The Adams Family
The Horror Revolution: First off, what’s your favorite horror movie? What movie scared you the most?
John Adams: Let the Right One In /Phantasm.
Zelda Adams: The Sadness/ The Golden Glove.
Toby Poser: A Girl Walks Home Alone at Night / The Descent
THR: I recently reviewed Hellbender and absolutely loved it. What inspired the film?
TP: This is a double-loaded answer! First we had our band H6LLB6ND6R, and we were making a music video that just oozed witchy imagery, so we wanted to explore further this concept of a Hellbender. What is she? And then there’s a wild paternity story. I learned in 2019 that I was donor conceived, so the idea of not having a clue about your biological history made for some fun considerations. What if your dad was the Devil, etc. And as I began to meet my half-siblings, the subject of Nature Vs. Nurture just fell into place.
THR: Feminism is a topic that seems to be more present in modern horror than ever before, and your films are some of the best examples. Hellbender specifically was about two incredibly strong women coming into their own powers. Was it your family dynamic that inspired that part of the film, or is it just something that is incredibly important to portray in your work?
TP: Fun question. I think by sheer nature of there being 3 females in this family of 4, themes of agency and self-realization portrayed through women are forefront, even without our trying to implement them. The fact that our girls began making films as equal partners right from the get-go (when they were 11 and 6 years old) is really cool and powerful. We all make a point to hold each other up and continue learning from each other’s strengths in our family. I’m happy you mentioned both women in Hellbender, as the teenager Izzy isn’t the only one who is growing and evolving in the film. Parents grow and evolve - or stall and devolve - in equal measure. And in Hellbender we thought it was important to show that the younger generation, Izzy, was there to remind her mother of her innate and suppressed powers. And of course the mother is there to attempt to protect her daughter in her own well-meant (if flawed) ways. But yeah, it’s important for us to portray women who are very human (even in the context of being supernatural apex predators) and who have the tools and built-in juice to be independent, autonomous, and solid.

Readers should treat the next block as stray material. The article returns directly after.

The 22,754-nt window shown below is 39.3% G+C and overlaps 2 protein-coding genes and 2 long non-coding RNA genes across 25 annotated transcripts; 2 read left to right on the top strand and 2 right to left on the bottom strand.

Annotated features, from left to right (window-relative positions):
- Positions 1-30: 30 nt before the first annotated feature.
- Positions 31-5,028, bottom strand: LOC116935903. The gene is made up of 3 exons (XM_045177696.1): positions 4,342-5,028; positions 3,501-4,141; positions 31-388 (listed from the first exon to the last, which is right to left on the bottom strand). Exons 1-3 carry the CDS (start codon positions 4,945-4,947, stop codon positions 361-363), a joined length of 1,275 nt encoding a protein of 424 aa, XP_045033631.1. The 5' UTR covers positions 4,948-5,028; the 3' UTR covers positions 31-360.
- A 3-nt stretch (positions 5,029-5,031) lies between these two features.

THR: I’ve seen two of your films at this point (The Deeper You Dig and Hellbender), and both were visually striking and incredibly beautiful. Both provide an incredibly visceral experience for the audience in a way that most films aren’t able to pull off. Do you consider yourself filmmakers, artists, or both?
JA: Both, but artists first. And wow, thank you! I love telling stories visually. It’s why I wake up in the morning.
THR: How much of your own family dynamics do you draw upon to form the foundations of the relationships of the characters in your films?
TP: There is always going to be a kind of ambient comfort with each other on film since we slip pretty quickly and easily between life together and shooting. People wanted more of the mother-daughter dynamic in The Deeper You Dig, and that was one reason we focused a lot on those characters in Hellbender - definitely drawing from the ease Z and I have together already. I guess most of our films take advantage of the closeness we all have - except for when John has to be a murderer or creep outside the family, which he is strangely good at portraying!
THR: At it’s core, Hellbender is essentially a bizarre coming-of-age story. How much of this was drawn from Zelda and Lulu’s experience growing up, and how much was just a part of the story you wanted to tell?